A new study by three academics has found that insider trading at cryptocurrency exchange Coinbase Global may be more widespread than a case being pursued by federal prosecutors.
The study by academics at the University of Technology Sydney examined the activity around tokens on decentralized exchanges — which generally don’t require identity checks — in the 300 hours before Coinbase announced it would be added to its platform, Bloomberg reported Wednesday (Aug. 17).
Using statistical analysis, the researchers — Ester Félez-Viñas, Luke Johnson and Talis J. Putnins — estimated that between 10% and 25% of Coinbase listings since 2018 showed signs of insider trading, per the report.
“Here we have a unique data set — the blockchain — which we don’t have in the stock market that allows us to get more direct evidence,” Putnins said in the report.
Responding to the report, a Coinbase spokesperson told Bloomberg, “Coinbase takes allegations of frontrunning incredibly seriously, and we work hard to ensure all market participants have access to the same information. We have zero tolerance for illicit behavior and monitor for it, conducting investigation where appropriate.”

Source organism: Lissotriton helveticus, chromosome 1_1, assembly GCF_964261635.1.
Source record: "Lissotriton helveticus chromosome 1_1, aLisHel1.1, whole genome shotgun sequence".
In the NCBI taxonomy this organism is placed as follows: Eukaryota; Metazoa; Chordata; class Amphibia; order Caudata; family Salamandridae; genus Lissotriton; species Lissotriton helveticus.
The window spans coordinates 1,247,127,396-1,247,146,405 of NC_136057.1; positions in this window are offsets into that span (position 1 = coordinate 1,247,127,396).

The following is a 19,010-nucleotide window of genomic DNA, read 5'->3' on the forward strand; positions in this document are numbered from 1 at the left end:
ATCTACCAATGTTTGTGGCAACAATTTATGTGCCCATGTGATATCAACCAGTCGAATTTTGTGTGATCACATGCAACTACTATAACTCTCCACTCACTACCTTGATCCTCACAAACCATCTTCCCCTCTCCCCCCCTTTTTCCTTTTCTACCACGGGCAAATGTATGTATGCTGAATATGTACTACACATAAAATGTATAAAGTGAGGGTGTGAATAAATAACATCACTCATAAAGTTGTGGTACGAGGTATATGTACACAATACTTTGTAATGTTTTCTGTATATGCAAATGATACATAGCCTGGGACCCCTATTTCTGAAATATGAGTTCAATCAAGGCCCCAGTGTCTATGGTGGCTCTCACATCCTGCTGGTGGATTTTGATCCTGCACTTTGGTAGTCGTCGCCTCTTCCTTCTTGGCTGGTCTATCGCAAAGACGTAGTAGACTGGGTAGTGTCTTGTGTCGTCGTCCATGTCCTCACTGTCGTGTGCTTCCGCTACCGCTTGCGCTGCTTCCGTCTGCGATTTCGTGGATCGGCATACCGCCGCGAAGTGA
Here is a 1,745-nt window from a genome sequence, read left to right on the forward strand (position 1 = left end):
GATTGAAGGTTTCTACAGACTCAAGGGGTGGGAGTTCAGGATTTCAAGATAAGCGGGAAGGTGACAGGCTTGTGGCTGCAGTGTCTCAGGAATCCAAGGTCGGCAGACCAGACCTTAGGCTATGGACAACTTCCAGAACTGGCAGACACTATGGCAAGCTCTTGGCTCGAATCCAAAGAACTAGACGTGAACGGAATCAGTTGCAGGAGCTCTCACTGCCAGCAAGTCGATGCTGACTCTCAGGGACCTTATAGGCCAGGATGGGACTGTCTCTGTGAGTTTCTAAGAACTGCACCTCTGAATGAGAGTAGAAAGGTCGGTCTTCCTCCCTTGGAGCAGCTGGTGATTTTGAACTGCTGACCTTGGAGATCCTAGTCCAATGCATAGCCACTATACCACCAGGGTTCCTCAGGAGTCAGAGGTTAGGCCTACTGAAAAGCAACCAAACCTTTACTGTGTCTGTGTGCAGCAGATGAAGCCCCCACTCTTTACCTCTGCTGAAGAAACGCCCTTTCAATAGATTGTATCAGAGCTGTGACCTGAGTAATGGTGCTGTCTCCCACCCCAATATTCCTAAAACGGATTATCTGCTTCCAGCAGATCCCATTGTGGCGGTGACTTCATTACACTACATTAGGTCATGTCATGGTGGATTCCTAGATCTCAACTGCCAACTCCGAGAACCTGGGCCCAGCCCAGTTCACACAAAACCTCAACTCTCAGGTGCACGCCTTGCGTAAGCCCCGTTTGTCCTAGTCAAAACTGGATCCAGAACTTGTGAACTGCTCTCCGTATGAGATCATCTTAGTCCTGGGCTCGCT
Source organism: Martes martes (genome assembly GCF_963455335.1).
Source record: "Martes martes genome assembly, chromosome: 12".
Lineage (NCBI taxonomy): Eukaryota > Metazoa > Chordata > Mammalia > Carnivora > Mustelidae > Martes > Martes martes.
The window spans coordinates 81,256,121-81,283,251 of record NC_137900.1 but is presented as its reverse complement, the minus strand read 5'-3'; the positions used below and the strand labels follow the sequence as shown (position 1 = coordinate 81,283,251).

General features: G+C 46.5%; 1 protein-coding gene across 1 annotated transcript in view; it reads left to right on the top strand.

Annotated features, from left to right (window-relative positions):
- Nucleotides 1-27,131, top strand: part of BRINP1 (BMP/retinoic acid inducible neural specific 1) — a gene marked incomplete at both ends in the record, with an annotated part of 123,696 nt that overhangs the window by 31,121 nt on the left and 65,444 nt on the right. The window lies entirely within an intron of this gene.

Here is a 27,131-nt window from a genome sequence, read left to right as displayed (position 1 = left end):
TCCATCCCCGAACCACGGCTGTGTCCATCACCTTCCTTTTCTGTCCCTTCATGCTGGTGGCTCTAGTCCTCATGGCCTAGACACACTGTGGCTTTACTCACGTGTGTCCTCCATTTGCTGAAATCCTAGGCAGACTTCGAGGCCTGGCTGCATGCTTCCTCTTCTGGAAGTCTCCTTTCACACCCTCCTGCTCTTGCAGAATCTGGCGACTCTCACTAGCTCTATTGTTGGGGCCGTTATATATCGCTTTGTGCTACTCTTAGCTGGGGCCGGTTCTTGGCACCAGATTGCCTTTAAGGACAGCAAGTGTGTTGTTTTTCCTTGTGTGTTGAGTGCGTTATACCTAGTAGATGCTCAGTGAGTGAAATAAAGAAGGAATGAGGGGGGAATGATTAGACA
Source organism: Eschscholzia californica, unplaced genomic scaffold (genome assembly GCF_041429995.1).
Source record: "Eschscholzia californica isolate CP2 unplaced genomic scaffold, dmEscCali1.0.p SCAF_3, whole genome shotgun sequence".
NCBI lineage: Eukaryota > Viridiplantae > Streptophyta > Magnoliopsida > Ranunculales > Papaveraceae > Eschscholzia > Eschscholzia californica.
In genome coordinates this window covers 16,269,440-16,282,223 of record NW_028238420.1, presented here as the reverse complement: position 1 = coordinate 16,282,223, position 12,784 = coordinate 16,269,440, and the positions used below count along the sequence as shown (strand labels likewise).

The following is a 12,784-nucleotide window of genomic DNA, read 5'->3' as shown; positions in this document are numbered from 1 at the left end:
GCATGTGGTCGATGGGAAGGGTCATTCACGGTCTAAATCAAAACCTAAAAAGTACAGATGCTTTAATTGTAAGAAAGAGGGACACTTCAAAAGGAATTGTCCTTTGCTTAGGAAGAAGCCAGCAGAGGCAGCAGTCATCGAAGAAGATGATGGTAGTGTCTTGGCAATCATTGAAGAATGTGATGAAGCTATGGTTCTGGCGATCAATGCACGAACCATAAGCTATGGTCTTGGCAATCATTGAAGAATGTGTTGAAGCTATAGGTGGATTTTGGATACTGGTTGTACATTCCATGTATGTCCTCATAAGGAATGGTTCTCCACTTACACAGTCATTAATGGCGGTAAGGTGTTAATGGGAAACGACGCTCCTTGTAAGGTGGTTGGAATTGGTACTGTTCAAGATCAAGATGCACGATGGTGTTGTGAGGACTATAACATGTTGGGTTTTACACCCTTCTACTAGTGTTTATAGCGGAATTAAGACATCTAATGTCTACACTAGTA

The report follows a July announcement by the U.S. Department of Justice (DOJ) that a former manager for Coinbase and two other men were all charged with wire fraud conspiracy and wire fraud.
In what the department called the first-ever insider trading case involving cryptocurrency, the charges stem from a scheme to commit insider trading in cryptocurrency assets by using confidential Coinbase information about which crypto assets were due to be listed on the company’s exchange.
The alleged insider trading netted the three men $1.5 million.
The price spike ahead of forthcoming announcements by Coinbase that it would list a new token has become known as the “Coinbase Effect.”
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